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D'Aquin v. Ford

United States District Court, E.D. Louisiana

January 18, 2018


         SECTION “N” (5)



         Presently before the Court is Defendants' Motion for Partial Summary Judgment (Rec.Doc. 45) filed by Defendants Frank Ford and Frank Ford, LLC d/b/a/ Frank Ford Tennis (“Defendants”). Plaintiff Thomas D'Aquin (“D'Aquin”), proceeding pro se, has filed a response in opposition (Rec. Doc. 49), to which Defendants have replied. See Rec. Doc. 59. Having carefully considered the supporting and opposing submissions, the record, and the applicable law, IT IS ORDERED that Defendants' motion is GRANTED for the reasons stated herein.

         I. BACKGROUND

         The instant matter arises out of Defendants' alleged breach of a verbal contract with D'Aquin as well as Defendants' alleged discrimination against D'Aquin premised on the race of his wife. On July 21, 2016, D'Aquin filed a Complaint against Defendants, seeking relief for the breach of contract and alleged discrimination. See Rec. Doc. 1. Specifically with regard to his racial discrimination claim, D'Aquin alleges that,

Upon discussing tennis balls Defendant had to inquire about spouse[.] Plaintiff informed Defendants that wife was having immigration problems and was black[.] Defendant states did not know spouse was not a citizen or black Defendant made tennis balls an issue and Plaintiff thought he cleared the matter up[.] Plaintiff arrived in town and informed of the tennis balls again, which he know as code[.] Defendant then informed Plaintiffs his services were not needed and contract was no longer valid. This is a very big point because Defendant or Representative states either contract or offer[.]

(Rec. Doc. 1 at p. 2). In connection with such claim, D'Aquin seeks $2, 000, 000 per defendant because “having to rebuild ACES Tennis Foundation and the mental and physically of the discrimination because of the person he loves is irreplaceable.” Id. In response to D'Aquin's claims, Defendants filed a Motion for More Definite Statement (Rec. Doc. 9) on November 10, 2016. Thus, in response to this Court's Order (Rec. Doc. 10) that granted such motion, D'Aquin filed an Amended Complaint. See Rec. Doc. 12. In his Amended Complaint, D'Aquin states that, Plaintiff upon the 3 day move, Plaintiff contacted Defendants to announce his arrival. Defendants remarked about the early arrival date and the Plaintiff covers issues with his wife, When the Defendants learned his wife was Black. Defendants said he needed to go back to New Orleans because the contract was voided[.]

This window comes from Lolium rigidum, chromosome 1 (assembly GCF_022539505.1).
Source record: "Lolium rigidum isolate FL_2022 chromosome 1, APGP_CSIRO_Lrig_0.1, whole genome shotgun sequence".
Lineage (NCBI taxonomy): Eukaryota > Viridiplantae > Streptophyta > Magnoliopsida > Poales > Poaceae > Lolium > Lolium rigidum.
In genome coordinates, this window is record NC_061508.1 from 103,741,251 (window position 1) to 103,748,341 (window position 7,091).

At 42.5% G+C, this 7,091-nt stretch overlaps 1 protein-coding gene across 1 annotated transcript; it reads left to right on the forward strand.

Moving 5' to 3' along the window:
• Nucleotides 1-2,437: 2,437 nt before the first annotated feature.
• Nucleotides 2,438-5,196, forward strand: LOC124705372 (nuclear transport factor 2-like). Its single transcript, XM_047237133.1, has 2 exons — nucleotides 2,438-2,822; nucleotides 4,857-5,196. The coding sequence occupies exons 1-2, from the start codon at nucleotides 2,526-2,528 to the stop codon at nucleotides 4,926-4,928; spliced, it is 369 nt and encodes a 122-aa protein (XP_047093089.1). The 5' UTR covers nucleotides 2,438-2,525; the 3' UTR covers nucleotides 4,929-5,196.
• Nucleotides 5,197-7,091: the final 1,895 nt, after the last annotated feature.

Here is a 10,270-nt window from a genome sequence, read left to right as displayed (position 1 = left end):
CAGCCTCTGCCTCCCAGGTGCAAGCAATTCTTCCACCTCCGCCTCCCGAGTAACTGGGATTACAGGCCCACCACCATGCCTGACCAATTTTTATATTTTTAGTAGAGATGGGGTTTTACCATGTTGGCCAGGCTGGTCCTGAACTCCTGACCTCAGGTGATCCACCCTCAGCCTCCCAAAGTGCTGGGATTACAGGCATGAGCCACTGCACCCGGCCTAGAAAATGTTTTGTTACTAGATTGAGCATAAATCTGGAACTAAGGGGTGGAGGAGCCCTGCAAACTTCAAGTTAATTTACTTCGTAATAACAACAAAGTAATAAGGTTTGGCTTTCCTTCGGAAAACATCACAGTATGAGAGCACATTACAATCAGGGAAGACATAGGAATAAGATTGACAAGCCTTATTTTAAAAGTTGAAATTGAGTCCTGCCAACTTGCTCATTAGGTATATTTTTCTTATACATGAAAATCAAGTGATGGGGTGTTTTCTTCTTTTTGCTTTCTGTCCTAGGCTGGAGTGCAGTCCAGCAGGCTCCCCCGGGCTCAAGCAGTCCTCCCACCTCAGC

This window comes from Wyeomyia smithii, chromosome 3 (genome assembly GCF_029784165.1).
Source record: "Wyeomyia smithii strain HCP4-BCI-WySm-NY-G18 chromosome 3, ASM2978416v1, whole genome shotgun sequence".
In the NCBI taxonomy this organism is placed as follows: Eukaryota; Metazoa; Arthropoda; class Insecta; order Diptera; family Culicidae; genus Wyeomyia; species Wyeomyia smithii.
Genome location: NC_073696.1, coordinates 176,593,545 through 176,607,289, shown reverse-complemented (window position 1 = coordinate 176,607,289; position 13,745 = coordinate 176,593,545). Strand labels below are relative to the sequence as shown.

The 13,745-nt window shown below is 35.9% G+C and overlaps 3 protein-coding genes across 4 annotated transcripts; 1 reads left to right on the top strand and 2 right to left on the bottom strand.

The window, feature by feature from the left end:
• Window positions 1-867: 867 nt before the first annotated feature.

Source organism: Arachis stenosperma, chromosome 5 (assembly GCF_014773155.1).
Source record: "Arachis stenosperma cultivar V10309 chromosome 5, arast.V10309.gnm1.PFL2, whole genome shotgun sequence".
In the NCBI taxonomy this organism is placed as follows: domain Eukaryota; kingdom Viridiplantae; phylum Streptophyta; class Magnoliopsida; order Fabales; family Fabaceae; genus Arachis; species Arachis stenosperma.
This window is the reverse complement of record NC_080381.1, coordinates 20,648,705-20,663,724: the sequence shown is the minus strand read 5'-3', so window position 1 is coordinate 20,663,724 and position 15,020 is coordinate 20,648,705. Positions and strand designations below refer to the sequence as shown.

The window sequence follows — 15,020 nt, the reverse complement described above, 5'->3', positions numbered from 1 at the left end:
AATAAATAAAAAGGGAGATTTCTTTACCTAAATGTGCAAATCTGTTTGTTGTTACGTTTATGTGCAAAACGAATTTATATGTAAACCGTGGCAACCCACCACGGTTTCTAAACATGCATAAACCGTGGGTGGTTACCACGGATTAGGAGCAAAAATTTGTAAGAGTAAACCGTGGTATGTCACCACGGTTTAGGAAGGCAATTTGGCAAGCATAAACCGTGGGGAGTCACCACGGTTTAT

Plaintiff is belief contacted Defendants after demonstrating extreme discrimination and racism called back and said he had contacted a legal representative said that the real issue was about the quality of tennis balls he brought in the moving truck was unprofessional and from that point forward the Defendants after speaking a lawyer as stated said it was about the tennis balls. And Plaintiff was addressing Defendants for exactly the discrimination he showed towards a protective class[.]
Plaintiff is not sure if the discrimination was influenced by the sites or clubs where Plaintiff would be teaching or that the Defendants had contracted but from the conversations it was apparently so.